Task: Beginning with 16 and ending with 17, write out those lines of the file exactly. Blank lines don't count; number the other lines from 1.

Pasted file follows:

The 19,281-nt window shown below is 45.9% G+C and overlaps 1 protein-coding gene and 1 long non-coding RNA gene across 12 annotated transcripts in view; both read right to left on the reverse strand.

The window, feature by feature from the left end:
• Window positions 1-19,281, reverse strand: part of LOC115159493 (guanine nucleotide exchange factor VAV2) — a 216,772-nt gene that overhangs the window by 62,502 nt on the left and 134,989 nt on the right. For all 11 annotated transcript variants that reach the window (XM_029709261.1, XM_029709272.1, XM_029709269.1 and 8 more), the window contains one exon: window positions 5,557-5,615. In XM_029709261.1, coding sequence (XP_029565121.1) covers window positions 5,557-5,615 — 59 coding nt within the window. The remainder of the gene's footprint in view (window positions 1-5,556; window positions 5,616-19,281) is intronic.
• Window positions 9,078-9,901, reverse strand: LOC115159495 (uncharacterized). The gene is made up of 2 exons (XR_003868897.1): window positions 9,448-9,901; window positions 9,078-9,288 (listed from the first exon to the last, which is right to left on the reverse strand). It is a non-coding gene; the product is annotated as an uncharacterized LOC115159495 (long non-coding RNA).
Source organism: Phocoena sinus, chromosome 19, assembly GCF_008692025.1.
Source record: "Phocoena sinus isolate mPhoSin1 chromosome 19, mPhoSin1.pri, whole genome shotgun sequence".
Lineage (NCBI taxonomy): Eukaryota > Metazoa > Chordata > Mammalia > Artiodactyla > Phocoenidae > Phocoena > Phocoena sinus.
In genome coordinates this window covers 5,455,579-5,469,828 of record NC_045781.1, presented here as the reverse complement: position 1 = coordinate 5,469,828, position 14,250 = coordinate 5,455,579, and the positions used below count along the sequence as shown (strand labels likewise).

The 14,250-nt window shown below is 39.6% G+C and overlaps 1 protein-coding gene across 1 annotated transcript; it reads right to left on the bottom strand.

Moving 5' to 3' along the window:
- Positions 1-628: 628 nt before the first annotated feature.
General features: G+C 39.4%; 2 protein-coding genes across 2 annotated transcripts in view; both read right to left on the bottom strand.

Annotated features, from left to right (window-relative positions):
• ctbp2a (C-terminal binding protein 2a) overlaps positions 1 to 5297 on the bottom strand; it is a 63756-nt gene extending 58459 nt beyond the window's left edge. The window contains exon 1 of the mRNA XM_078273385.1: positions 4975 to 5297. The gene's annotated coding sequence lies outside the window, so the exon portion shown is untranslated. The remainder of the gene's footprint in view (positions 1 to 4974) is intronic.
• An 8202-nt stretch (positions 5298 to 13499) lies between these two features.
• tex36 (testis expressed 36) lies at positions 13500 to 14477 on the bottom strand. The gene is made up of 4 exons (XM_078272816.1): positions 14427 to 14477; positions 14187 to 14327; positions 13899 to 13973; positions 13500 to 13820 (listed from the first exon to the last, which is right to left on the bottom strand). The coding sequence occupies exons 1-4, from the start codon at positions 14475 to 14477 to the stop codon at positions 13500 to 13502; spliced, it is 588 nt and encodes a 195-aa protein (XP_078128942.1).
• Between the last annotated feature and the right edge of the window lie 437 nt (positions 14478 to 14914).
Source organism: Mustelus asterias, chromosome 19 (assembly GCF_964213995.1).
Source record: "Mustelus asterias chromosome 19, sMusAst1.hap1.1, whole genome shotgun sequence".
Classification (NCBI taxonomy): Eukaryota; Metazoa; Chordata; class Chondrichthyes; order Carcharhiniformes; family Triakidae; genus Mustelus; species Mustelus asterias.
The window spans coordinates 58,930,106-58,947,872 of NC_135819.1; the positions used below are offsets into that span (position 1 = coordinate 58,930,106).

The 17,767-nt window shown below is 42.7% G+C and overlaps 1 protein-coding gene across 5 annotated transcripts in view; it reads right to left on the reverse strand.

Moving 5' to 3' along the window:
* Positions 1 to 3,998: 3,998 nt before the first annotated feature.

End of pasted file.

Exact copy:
• tex36 (testis expressed 36) lies at positions 13500 to 14477 on the bottom strand. The gene is made up of 4 exons (XM_078272816.1): positions 14427 to 14477; positions 14187 to 14327; positions 13899 to 13973; positions 13500 to 13820 (listed from the first exon to the last, which is right to left on the bottom strand). The coding sequence occupies exons 1-4, from the start codon at positions 14475 to 14477 to the stop codon at positions 13500 to 13502; spliced, it is 588 nt and encodes a 195-aa protein (XP_078128942.1).
• Between the last annotated feature and the right edge of the window lie 437 nt (positions 14478 to 14914).